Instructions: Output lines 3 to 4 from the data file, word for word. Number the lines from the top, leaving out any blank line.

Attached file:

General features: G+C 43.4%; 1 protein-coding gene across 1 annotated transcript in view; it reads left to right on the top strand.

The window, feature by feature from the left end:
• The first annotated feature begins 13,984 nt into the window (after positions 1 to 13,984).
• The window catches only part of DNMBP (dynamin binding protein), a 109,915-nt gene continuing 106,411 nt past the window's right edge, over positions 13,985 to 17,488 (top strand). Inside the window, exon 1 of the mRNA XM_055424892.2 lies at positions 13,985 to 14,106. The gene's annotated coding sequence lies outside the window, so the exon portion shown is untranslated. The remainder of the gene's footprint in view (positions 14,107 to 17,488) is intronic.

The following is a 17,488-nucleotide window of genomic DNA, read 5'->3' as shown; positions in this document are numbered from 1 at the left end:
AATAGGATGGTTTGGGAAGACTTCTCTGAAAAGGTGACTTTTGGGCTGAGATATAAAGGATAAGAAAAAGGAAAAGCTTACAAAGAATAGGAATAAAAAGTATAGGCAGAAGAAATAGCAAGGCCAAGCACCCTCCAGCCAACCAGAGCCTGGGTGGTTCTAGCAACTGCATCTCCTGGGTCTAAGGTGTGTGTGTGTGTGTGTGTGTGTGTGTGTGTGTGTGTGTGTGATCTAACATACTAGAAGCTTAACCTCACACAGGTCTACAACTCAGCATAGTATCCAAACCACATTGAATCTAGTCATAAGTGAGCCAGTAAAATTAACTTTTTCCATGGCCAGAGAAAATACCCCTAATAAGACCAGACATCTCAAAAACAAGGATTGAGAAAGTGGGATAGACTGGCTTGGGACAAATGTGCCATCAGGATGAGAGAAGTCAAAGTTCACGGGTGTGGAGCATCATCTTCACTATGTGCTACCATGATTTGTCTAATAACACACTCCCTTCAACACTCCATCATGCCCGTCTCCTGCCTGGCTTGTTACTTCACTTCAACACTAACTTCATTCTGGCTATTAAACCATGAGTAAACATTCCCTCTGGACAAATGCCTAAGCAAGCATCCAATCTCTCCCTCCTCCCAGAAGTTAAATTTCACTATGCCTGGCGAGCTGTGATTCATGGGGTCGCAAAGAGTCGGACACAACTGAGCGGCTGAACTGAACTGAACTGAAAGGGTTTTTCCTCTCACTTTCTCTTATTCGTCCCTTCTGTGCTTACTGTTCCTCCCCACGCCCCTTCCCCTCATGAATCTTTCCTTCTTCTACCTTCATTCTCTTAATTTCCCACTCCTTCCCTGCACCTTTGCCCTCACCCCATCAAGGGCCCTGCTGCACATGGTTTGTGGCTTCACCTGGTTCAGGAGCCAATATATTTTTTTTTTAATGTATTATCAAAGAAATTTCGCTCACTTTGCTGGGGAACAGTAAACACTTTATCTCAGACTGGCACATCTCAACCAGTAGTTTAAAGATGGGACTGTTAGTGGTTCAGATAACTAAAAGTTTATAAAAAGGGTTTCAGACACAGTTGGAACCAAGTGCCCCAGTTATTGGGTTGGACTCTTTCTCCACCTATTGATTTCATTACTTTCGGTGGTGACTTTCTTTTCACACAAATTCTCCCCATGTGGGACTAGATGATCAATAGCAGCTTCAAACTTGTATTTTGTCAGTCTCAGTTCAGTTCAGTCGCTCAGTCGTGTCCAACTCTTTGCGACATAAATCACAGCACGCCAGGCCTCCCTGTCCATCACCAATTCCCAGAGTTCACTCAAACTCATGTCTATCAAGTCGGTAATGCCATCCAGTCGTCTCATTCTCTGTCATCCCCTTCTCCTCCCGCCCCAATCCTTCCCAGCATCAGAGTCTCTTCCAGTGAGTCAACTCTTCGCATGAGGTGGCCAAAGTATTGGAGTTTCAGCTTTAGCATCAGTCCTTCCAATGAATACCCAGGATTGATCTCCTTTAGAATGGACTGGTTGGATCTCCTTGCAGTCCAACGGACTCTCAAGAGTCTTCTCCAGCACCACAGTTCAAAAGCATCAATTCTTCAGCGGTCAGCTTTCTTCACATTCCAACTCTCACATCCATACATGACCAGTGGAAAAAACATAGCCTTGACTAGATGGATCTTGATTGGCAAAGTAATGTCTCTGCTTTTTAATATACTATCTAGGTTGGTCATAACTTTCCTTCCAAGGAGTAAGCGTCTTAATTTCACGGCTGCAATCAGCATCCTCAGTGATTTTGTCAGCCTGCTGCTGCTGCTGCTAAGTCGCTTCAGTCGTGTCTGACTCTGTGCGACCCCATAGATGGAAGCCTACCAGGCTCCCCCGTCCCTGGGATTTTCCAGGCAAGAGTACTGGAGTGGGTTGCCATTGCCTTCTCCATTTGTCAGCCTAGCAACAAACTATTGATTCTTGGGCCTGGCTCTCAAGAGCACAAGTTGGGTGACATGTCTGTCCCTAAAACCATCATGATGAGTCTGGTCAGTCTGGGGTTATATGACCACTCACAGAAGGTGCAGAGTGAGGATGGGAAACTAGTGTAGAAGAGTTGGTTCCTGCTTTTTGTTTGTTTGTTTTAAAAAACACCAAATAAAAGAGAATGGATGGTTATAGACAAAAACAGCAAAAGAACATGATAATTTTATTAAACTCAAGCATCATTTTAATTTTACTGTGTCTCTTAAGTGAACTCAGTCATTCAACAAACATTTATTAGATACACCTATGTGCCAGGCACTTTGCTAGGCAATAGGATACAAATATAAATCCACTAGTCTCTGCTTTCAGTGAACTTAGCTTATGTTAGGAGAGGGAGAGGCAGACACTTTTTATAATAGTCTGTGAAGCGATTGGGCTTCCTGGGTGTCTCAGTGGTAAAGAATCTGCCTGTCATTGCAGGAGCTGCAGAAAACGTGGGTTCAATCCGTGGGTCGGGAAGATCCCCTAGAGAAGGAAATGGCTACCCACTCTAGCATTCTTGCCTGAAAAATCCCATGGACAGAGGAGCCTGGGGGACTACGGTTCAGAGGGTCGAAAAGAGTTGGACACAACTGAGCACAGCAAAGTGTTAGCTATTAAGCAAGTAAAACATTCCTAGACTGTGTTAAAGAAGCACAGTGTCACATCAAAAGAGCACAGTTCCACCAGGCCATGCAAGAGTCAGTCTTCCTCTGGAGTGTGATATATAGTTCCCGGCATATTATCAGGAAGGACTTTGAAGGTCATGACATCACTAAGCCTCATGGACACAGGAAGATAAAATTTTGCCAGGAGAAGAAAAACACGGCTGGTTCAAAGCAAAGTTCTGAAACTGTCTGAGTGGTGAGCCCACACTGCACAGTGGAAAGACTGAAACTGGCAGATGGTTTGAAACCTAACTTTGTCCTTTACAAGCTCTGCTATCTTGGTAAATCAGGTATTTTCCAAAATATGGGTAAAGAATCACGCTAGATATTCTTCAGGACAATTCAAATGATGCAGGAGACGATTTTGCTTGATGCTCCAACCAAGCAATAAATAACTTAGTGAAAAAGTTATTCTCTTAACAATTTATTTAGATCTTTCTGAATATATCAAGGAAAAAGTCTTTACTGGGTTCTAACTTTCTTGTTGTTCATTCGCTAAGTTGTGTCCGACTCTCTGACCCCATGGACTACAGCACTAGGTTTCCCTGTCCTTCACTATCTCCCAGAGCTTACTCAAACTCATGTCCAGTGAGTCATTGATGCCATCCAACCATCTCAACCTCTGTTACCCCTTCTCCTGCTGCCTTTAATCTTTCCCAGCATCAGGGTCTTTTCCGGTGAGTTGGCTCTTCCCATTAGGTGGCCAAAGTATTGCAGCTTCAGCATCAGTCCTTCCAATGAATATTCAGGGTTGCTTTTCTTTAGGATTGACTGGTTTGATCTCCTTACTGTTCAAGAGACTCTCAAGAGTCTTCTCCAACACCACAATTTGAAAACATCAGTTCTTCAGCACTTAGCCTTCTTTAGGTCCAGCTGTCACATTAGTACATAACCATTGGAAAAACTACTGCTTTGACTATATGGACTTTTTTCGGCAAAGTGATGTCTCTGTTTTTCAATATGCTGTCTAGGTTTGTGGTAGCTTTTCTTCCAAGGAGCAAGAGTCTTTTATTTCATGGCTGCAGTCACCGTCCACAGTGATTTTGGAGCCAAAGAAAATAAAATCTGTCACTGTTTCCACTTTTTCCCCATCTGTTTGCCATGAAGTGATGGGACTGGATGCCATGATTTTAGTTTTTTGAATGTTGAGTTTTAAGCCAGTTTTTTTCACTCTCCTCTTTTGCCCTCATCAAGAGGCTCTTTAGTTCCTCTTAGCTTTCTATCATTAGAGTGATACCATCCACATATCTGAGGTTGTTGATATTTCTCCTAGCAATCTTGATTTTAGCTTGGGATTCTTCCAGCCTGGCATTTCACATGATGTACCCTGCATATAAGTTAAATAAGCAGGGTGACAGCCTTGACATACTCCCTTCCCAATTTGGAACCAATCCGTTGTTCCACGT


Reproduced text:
• The first annotated feature begins 13,984 nt into the window (after positions 1 to 13,984).
• The window catches only part of DNMBP (dynamin binding protein), a 109,915-nt gene continuing 106,411 nt past the window's right edge, over positions 13,985 to 17,488 (top strand). Inside the window, exon 1 of the mRNA XM_055424892.2 lies at positions 13,985 to 14,106. The gene's annotated coding sequence lies outside the window, so the exon portion shown is untranslated. The remainder of the gene's footprint in view (positions 14,107 to 17,488) is intronic.